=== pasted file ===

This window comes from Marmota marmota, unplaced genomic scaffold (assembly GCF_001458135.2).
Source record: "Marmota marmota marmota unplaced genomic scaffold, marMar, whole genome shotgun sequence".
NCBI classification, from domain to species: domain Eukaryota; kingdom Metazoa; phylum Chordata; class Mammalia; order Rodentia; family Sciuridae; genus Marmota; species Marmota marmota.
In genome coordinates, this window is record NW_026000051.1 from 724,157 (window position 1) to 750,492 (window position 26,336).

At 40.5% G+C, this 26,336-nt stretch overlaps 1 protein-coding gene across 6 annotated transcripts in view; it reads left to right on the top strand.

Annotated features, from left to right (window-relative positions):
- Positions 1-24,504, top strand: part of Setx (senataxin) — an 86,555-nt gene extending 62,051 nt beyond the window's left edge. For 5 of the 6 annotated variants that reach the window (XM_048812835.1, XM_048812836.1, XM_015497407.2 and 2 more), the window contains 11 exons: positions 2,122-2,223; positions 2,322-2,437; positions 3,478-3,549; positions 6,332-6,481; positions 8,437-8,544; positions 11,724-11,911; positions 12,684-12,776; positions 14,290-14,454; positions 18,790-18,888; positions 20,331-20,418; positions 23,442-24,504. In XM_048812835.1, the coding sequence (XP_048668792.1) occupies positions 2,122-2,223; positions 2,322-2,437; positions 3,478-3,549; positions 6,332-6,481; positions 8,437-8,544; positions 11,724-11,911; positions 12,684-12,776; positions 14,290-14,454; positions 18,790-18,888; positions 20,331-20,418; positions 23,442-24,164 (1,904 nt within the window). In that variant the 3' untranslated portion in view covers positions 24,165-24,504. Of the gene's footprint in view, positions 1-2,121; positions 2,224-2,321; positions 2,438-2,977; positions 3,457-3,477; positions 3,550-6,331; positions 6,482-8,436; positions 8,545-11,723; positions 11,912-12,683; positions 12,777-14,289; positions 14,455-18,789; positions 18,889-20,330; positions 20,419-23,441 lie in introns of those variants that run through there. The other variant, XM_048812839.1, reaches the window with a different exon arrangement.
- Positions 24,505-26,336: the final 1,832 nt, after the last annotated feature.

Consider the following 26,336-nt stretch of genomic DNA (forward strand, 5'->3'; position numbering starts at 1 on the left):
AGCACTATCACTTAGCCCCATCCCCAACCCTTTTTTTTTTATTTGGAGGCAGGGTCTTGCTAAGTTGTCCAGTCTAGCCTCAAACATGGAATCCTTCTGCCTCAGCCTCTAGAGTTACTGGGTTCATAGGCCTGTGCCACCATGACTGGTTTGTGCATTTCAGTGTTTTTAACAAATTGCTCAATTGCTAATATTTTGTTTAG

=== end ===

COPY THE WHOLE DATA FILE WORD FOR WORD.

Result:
This window comes from Marmota marmota, unplaced genomic scaffold (assembly GCF_001458135.2).
Source record: "Marmota marmota marmota unplaced genomic scaffold, marMar, whole genome shotgun sequence".
NCBI classification, from domain to species: domain Eukaryota; kingdom Metazoa; phylum Chordata; class Mammalia; order Rodentia; family Sciuridae; genus Marmota; species Marmota marmota.
In genome coordinates, this window is record NW_026000051.1 from 724,157 (window position 1) to 750,492 (window position 26,336).

At 40.5% G+C, this 26,336-nt stretch overlaps 1 protein-coding gene across 6 annotated transcripts in view; it reads left to right on the top strand.

Annotated features, from left to right (window-relative positions):
- Positions 1-24,504, top strand: part of Setx (senataxin) — an 86,555-nt gene extending 62,051 nt beyond the window's left edge. For 5 of the 6 annotated variants that reach the window (XM_048812835.1, XM_048812836.1, XM_015497407.2 and 2 more), the window contains 11 exons: positions 2,122-2,223; positions 2,322-2,437; positions 3,478-3,549; positions 6,332-6,481; positions 8,437-8,544; positions 11,724-11,911; positions 12,684-12,776; positions 14,290-14,454; positions 18,790-18,888; positions 20,331-20,418; positions 23,442-24,504. In XM_048812835.1, the coding sequence (XP_048668792.1) occupies positions 2,122-2,223; positions 2,322-2,437; positions 3,478-3,549; positions 6,332-6,481; positions 8,437-8,544; positions 11,724-11,911; positions 12,684-12,776; positions 14,290-14,454; positions 18,790-18,888; positions 20,331-20,418; positions 23,442-24,164 (1,904 nt within the window). In that variant the 3' untranslated portion in view covers positions 24,165-24,504. Of the gene's footprint in view, positions 1-2,121; positions 2,224-2,321; positions 2,438-2,977; positions 3,457-3,477; positions 3,550-6,331; positions 6,482-8,436; positions 8,545-11,723; positions 11,912-12,683; positions 12,777-14,289; positions 14,455-18,789; positions 18,889-20,330; positions 20,419-23,441 lie in introns of those variants that run through there. The other variant, XM_048812839.1, reaches the window with a different exon arrangement.
- Positions 24,505-26,336: the final 1,832 nt, after the last annotated feature.

Consider the following 26,336-nt stretch of genomic DNA (forward strand, 5'->3'; position numbering starts at 1 on the left):
AGCACTATCACTTAGCCCCATCCCCAACCCTTTTTTTTTTATTTGGAGGCAGGGTCTTGCTAAGTTGTCCAGTCTAGCCTCAAACATGGAATCCTTCTGCCTCAGCCTCTAGAGTTACTGGGTTCATAGGCCTGTGCCACCATGACTGGTTTGTGCATTTCAGTGTTTTTAACAAATTGCTCAATTGCTAATATTTTGTTTAG